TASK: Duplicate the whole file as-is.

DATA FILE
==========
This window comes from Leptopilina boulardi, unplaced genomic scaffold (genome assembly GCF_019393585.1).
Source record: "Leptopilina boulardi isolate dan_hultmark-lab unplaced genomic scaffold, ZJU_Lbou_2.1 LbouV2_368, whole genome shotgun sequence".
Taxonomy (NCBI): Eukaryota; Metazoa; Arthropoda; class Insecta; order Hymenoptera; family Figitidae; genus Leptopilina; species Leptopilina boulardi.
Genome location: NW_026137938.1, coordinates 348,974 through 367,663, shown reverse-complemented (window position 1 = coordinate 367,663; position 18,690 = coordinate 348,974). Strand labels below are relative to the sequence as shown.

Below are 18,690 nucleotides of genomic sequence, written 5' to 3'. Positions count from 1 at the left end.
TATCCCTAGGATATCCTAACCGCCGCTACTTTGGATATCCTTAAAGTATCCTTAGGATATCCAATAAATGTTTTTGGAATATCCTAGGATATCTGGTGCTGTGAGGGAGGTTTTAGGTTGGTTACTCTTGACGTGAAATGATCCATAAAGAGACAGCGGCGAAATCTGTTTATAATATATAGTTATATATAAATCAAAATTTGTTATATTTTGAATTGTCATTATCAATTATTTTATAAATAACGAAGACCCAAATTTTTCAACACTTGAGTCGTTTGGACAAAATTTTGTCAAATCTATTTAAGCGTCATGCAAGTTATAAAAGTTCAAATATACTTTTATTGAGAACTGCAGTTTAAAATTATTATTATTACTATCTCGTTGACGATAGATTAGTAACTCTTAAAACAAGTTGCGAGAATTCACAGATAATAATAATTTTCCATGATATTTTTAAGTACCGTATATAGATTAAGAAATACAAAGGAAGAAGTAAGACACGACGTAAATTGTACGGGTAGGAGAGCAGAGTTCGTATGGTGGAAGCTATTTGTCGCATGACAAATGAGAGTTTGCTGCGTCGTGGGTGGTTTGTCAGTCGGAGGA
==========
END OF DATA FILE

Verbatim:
This window comes from Leptopilina boulardi, unplaced genomic scaffold (genome assembly GCF_019393585.1).
Source record: "Leptopilina boulardi isolate dan_hultmark-lab unplaced genomic scaffold, ZJU_Lbou_2.1 LbouV2_368, whole genome shotgun sequence".
Taxonomy (NCBI): Eukaryota; Metazoa; Arthropoda; class Insecta; order Hymenoptera; family Figitidae; genus Leptopilina; species Leptopilina boulardi.
Genome location: NW_026137938.1, coordinates 348,974 through 367,663, shown reverse-complemented (window position 1 = coordinate 367,663; position 18,690 = coordinate 348,974). Strand labels below are relative to the sequence as shown.

Below are 18,690 nucleotides of genomic sequence, written 5' to 3'. Positions count from 1 at the left end.
TATCCCTAGGATATCCTAACCGCCGCTACTTTGGATATCCTTAAAGTATCCTTAGGATATCCAATAAATGTTTTTGGAATATCCTAGGATATCTGGTGCTGTGAGGGAGGTTTTAGGTTGGTTACTCTTGACGTGAAATGATCCATAAAGAGACAGCGGCGAAATCTGTTTATAATATATAGTTATATATAAATCAAAATTTGTTATATTTTGAATTGTCATTATCAATTATTTTATAAATAACGAAGACCCAAATTTTTCAACACTTGAGTCGTTTGGACAAAATTTTGTCAAATCTATTTAAGCGTCATGCAAGTTATAAAAGTTCAAATATACTTTTATTGAGAACTGCAGTTTAAAATTATTATTATTACTATCTCGTTGACGATAGATTAGTAACTCTTAAAACAAGTTGCGAGAATTCACAGATAATAATAATTTTCCATGATATTTTTAAGTACCGTATATAGATTAAGAAATACAAAGGAAGAAGTAAGACACGACGTAAATTGTACGGGTAGGAGAGCAGAGTTCGTATGGTGGAAGCTATTTGTCGCATGACAAATGAGAGTTTGCTGCGTCGTGGGTGGTTTGTCAGTCGGAGGA